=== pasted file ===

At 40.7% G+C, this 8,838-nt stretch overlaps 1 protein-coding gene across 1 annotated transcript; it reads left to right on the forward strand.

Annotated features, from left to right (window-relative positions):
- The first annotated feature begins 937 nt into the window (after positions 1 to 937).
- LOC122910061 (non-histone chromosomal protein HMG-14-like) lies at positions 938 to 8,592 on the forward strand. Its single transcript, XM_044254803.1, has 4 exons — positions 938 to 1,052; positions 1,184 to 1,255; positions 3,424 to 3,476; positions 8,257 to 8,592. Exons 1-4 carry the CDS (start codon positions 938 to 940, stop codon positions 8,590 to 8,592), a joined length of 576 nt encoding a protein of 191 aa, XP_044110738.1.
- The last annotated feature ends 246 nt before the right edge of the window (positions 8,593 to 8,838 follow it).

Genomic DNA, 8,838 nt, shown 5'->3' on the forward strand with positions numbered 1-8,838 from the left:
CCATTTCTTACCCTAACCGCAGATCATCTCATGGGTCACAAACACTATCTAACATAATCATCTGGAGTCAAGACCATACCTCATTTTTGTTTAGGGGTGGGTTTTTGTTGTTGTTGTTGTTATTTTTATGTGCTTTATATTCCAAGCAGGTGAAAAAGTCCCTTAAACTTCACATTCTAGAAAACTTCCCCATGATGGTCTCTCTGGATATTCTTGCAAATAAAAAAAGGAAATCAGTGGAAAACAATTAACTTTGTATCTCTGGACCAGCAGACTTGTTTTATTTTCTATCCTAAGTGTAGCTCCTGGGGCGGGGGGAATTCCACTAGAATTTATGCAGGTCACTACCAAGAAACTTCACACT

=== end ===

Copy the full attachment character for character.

At 40.7% G+C, this 8,838-nt stretch overlaps 1 protein-coding gene across 1 annotated transcript; it reads left to right on the forward strand.

Annotated features, from left to right (window-relative positions):
- The first annotated feature begins 937 nt into the window (after positions 1 to 937).
- LOC122910061 (non-histone chromosomal protein HMG-14-like) lies at positions 938 to 8,592 on the forward strand. Its single transcript, XM_044254803.1, has 4 exons — positions 938 to 1,052; positions 1,184 to 1,255; positions 3,424 to 3,476; positions 8,257 to 8,592. Exons 1-4 carry the CDS (start codon positions 938 to 940, stop codon positions 8,590 to 8,592), a joined length of 576 nt encoding a protein of 191 aa, XP_044110738.1.
- The last annotated feature ends 246 nt before the right edge of the window (positions 8,593 to 8,838 follow it).

Genomic DNA, 8,838 nt, shown 5'->3' on the forward strand with positions numbered 1-8,838 from the left:
CCATTTCTTACCCTAACCGCAGATCATCTCATGGGTCACAAACACTATCTAACATAATCATCTGGAGTCAAGACCATACCTCATTTTTGTTTAGGGGTGGGTTTTTGTTGTTGTTGTTGTTATTTTTATGTGCTTTATATTCCAAGCAGGTGAAAAAGTCCCTTAAACTTCACATTCTAGAAAACTTCCCCATGATGGTCTCTCTGGATATTCTTGCAAATAAAAAAAGGAAATCAGTGGAAAACAATTAACTTTGTATCTCTGGACCAGCAGACTTGTTTTATTTTCTATCCTAAGTGTAGCTCCTGGGGCGGGGGGAATTCCACTAGAATTTATGCAGGTCACTACCAAGAAACTTCACACT